Subterranean IL: Compiling C# exception handlers

An exception handler in C# combines the IL catch and finally exception handling clauses into a single try statement:

How does this get compiled into IL?

Initial implementation

If you remember from my earlier post, finally clauses must be specified with their own .try clause. So, for the initial implementation, we take the try/catch/finally, and simply split it up into two .try clauses (I have to use label syntax for this):

However, the resulting program isn’t verifiable, and doesn’t run:

Nested try blocks

What’s with the verification error? Well, it’s a condition of IL verification that all exception handling regions (try, catch, filter, finally, fault) of a single .try clause have to be completely contained within any outer exception region, and they can’t overlap with any other exception handling clause. In other words, IL exception handling clauses must to be representable in the scoped syntax, and in this example, we’re overlapping catch and finally clauses.

Not only is this example not verifiable, it isn’t semantically correct. The finally handler is specified round the .try. What happens if you were able to run this code, and an exception was thrown?

  1. Program execution enters top of try block, and exception is thrown within it
  2. CLR searches for an exception handler, finds catch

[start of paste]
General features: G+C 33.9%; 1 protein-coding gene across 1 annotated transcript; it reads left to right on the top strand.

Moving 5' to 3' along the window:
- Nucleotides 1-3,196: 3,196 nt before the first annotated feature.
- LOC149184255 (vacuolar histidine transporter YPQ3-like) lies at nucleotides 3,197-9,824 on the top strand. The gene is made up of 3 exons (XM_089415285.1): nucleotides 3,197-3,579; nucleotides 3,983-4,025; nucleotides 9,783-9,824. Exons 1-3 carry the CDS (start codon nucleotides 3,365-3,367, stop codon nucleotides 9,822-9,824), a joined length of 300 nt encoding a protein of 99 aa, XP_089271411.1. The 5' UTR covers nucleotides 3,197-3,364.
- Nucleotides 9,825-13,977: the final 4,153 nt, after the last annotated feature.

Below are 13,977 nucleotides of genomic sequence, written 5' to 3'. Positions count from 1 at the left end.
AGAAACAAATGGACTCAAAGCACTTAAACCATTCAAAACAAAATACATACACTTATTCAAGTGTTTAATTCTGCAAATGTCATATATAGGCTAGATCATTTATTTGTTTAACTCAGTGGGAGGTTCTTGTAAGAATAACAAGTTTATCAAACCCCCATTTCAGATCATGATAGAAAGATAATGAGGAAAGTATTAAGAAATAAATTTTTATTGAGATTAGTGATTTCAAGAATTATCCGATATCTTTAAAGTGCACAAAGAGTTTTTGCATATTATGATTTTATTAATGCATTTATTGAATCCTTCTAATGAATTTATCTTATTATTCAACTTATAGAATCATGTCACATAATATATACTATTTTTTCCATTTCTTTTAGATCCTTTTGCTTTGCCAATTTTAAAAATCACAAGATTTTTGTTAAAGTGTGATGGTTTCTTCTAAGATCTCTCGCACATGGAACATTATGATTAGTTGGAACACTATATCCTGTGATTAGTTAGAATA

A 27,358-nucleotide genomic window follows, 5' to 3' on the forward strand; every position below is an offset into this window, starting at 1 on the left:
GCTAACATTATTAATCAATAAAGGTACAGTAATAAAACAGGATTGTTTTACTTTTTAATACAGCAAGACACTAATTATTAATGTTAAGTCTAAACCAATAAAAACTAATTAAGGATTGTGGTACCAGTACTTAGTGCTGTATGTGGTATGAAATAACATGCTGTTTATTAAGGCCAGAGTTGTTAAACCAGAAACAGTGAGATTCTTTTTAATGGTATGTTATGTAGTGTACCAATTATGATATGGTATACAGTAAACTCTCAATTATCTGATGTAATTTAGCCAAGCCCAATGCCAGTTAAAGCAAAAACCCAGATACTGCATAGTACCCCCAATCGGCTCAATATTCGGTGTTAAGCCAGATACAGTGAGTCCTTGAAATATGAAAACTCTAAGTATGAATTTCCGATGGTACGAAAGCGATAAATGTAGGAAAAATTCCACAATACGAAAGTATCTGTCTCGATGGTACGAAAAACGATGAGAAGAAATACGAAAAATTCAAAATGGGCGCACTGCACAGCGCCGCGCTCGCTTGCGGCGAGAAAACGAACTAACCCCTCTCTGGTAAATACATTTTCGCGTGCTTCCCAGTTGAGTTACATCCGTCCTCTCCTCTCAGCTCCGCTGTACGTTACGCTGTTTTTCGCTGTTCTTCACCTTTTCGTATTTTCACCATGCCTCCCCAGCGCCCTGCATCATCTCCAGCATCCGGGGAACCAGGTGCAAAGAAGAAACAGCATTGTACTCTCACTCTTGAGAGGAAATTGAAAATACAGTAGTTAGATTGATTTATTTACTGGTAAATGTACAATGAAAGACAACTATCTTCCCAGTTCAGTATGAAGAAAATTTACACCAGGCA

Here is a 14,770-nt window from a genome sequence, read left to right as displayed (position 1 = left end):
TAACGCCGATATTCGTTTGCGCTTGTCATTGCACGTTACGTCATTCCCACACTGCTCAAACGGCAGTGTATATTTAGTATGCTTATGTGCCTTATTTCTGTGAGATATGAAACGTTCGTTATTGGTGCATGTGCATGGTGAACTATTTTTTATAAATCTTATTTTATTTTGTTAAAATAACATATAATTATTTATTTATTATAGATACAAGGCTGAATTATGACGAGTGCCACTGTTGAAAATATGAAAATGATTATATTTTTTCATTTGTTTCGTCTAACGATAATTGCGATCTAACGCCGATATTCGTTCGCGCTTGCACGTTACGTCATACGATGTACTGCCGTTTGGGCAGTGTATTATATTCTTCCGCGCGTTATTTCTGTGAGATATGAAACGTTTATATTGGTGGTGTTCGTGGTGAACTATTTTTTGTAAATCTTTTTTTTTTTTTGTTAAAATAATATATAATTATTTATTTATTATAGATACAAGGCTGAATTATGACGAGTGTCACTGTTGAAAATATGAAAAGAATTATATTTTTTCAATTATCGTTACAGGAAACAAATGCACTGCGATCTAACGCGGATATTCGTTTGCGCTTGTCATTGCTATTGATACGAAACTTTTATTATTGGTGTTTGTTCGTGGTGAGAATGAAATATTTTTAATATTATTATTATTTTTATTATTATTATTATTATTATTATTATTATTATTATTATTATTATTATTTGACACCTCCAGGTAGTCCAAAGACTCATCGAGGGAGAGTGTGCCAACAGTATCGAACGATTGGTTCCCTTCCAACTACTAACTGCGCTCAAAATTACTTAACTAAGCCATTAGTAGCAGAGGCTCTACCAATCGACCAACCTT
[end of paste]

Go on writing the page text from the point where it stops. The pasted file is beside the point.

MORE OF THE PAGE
3. Because control flow is leaving .try, finally block is run
  4. The catch block is run
  5. leave.s End inside the catch handler branches to End label.

We’re actually running the finally before the catch!

What we do about it

What we actually need to do is put the catch clauses inside the finally clause, as this will ensure the finally gets executed at the correct time (this time using scoped syntax):

Returning from methods

There is a further semantic mismatch that the C# compiler has to deal with; in C#, you are allowed to return from within an exception handling block:

However, you can’t ret inside an exception handling block in IL. So the C# compiler does a leave.s to a ret outside the exception handling area, loading/storing any return value to a local variable along the way (as leave.s clears the stack):


As you can see, the C# compiler has quite a few hoops to jump through to translate C# code into semantically-correct IL, and hides the numerous conditions on IL exception handling blocks from the C# programmer.

Next time: onto fault handlers.